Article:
Conceptualization and scientific analyses of global problems in food and nutrition; complexities of food habits and malnutrition in various cultures around the world. [3-0-0]
FNH 455 Applied International Nutrition
Applying nutrition concepts and principles in addressing problems of malnutrition and food insecurity in international settings. Basics of developing culturally acceptable, sustainable nutrition intervention programs. This course is not eligible for Credit/D/Fail grading. [3-0-0]
Prerequisite: FNH 355.
FRST 408* Problems in Forestry Entomologt (pre-reqs)
Decision-making in the protection of forests from insects. Insect problems viewed from other disciplines of forestry. Bases of biological and economic evaluation, and choice of control methods. [2-2]
Prerequisite: One of FRST 308, AGRO 327, BIOL 327.
FRST 495* Biological Diversity and Forest Management (pre-reqs)
Principles, problems, and practices of managing forests and nature reserves for biological diversity; integration of forestry and wildlife with particular emphasis on diversity of all life forms. [2-2-0]
Prerequisite: All of FRST 201, FRST 395.
GEOG 311 Urban Environments
The impact of urban development on the natural environment and vice versa. Study of the ecology and metabolism of cities and green urban design, using global and local case studies.
Prerequisite: Not open to students with credit for GEOG 210.
GEOG 316* Geography of Natural Hazards (pre-reqs)
The role of geophysical events, human ecology, environmental perception, world social and political order in explaining the risk of natural disasters. Assessment of acceptable risk, disaster relief and reconstruction and contrasts between developed and developing nations.
Prerequisite: Either (a) GEOG 101 or (b) all of GEOG 102, GEOG 103 or (c) all of GEOB 102, GEOB 103.
GEOG 395 Changing Landscapes of Latin America
Culture and environment in 1491; Spanish colonialism and biological imperialism; commodity production and exchange; neo-liberalism; and environmental justice movements.
GEOG 412* Water Management: Theory, Policy and Practice (pre-reqs)
Interdisciplinary analysis of critical water issues, in Canada and internationally. Focus on social science perspectives. Emphasis on presentation, research, and essay-writing skills. This course is not eligible for Credit/D/Fail grading.
Prerequisite: GEOG 310.
GEOG 495* Social Movements in the Americas (pre-reqs)
The politics of North-South solidarity in theory and practice through community service learning models. This course is not eligible for Credit/D/Fail grading.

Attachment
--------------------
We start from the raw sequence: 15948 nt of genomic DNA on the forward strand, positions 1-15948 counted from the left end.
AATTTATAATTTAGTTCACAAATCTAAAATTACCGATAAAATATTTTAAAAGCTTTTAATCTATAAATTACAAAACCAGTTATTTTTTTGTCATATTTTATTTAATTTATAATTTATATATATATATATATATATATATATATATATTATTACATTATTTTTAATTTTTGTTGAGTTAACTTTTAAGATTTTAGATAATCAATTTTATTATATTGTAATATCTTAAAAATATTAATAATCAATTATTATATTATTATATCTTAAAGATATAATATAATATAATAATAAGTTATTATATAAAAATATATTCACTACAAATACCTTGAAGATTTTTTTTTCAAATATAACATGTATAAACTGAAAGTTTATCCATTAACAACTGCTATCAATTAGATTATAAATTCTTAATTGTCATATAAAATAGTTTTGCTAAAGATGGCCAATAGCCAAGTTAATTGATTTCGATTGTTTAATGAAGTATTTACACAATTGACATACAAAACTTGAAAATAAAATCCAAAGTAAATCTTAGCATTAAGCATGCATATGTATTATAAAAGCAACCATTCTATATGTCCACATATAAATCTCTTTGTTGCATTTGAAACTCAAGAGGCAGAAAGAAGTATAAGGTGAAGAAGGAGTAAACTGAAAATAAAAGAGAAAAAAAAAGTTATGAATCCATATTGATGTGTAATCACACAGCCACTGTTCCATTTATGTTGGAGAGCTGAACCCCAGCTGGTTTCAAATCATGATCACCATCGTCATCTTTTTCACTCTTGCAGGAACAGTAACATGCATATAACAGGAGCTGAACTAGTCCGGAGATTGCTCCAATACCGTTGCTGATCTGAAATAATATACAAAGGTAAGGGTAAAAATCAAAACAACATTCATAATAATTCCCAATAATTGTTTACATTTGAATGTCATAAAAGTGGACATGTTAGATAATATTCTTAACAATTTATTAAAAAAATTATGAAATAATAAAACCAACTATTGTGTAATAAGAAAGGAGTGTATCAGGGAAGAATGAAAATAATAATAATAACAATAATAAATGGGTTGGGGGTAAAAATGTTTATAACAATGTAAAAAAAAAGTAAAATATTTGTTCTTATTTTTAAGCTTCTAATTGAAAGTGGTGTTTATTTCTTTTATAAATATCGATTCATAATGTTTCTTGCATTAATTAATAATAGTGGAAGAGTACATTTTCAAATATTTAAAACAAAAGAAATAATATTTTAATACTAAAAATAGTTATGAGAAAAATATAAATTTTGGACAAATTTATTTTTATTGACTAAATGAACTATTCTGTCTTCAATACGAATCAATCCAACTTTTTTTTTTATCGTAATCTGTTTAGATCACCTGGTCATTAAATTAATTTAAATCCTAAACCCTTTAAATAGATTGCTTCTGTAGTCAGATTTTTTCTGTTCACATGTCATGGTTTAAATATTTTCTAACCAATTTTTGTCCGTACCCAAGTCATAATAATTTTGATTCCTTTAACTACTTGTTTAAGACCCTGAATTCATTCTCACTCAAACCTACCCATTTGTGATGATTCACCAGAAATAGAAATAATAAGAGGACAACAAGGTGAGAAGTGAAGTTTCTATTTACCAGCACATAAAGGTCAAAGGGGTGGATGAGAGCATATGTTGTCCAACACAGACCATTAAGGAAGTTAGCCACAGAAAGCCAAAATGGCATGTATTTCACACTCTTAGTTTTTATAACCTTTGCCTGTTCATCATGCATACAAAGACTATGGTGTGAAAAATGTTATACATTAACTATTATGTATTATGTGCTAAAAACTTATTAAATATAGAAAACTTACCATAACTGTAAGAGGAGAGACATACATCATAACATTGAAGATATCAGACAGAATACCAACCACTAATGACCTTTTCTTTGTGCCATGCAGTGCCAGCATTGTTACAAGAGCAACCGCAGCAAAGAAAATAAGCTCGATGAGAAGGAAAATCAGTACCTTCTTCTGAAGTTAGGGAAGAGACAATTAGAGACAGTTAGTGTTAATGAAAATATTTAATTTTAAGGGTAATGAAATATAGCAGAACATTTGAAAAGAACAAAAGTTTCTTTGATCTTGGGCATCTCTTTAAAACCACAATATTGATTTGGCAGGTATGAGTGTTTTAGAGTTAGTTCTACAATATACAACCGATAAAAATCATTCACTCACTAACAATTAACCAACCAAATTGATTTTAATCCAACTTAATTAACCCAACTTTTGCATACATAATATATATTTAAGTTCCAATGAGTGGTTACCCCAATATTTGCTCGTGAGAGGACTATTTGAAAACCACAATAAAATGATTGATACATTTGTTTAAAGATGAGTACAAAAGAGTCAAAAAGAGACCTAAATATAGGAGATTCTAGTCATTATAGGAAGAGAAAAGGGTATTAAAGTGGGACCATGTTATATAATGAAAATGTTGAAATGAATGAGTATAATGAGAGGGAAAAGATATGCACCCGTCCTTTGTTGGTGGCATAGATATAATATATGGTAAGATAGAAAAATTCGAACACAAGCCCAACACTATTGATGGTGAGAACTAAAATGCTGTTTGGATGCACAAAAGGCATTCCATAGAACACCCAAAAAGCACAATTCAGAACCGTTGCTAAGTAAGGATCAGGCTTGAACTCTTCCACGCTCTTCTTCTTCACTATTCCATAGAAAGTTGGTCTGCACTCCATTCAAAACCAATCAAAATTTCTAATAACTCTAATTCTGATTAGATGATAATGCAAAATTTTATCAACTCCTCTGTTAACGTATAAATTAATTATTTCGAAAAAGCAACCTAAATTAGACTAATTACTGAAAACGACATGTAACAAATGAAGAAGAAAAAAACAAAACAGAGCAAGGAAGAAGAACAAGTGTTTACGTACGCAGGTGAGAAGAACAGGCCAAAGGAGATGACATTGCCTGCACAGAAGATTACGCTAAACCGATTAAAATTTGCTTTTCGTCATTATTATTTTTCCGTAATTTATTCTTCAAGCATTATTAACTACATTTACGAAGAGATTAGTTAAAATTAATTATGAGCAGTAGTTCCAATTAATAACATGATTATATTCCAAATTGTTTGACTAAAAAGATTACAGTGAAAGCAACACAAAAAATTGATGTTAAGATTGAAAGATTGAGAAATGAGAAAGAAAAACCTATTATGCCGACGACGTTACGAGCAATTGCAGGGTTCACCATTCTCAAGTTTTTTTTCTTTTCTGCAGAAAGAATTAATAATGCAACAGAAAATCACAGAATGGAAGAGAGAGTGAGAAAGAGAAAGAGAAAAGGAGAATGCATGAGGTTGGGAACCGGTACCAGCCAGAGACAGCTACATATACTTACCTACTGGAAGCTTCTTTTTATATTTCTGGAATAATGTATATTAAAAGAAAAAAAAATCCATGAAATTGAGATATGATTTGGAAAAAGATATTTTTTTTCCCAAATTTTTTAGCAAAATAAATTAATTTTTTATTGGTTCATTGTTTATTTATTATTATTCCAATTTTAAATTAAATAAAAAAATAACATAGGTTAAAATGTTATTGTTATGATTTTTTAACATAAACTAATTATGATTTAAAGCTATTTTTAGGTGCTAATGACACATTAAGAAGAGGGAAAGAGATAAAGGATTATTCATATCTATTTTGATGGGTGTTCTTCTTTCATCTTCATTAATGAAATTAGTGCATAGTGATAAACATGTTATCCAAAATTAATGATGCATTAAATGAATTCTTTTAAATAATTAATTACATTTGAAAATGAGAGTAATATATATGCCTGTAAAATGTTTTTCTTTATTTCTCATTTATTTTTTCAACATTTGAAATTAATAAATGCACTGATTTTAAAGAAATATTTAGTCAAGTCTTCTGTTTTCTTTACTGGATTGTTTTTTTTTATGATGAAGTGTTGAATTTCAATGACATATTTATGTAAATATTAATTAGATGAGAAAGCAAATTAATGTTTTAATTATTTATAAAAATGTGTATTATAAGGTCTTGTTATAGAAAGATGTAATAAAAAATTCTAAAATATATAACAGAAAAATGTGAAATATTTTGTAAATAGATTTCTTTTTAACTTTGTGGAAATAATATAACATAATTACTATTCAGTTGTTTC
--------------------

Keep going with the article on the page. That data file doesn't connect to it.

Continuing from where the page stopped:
Prerequisite: One of LAST 100, GEOG 395.
GEOG 496* Geography of Africa (pre-reqs)
A critical introduction to social, political and economic geographies of Africa from pre-colonial times to the present, with a focus on contemporary environmental and development issues.Prerequisite: One of GEOG 329, GEOG 350. GEOG 362 is recommended.
GEOB 400 Global Biogeochemistry
Processes controlling the planetary cycles of elements like carbon, nitrogen and phosphorus, the human perturbation of these biogeochemical cycles, and the consequences for the atmosphere, terrestrial ecosystems, and aquatic ecosystems. [3-0-1]
Prerequisite: Either (a) all of BIOL 121, CHEM 111 or (b) all of BIOL 121, CHEM 121 or (c) SCIE 001. Fourth year standing is also required.
GEOB 402* Air Pollution Meteorology (pre-reqs)
The nature of atmospheric pollutants. The ability of the atmosphere to disperse, transform, and remove pollutants. Air pollution dispersion models. Air quality monitoring, criteria, and standards. [3-0-0]
Prerequisite: One of GEOG 300, GEOB 200.
MICB 201 Introductory Enviro Microbiology
Prokaryotic diversity and the impact and applications of bacterial and archaeal metabolic, genetic, and growth processes in environmental contexts. [3-0-0]
Prerequisite: One of BIOL 112, BIOL 200, SCIE 001. For students with BIOL 112, CHEM 121 is recommended.
PHIL 435A Environmental Ethics
Moral problems arising in the context of human relationships to nature and to non-human living things, considered in terms of both general moral theory and policy formation. Topics include moral standing, animal rights, obligations to future generations, pollution, hazardous materials, the depletion of natural resources and the treatment of non-human living things.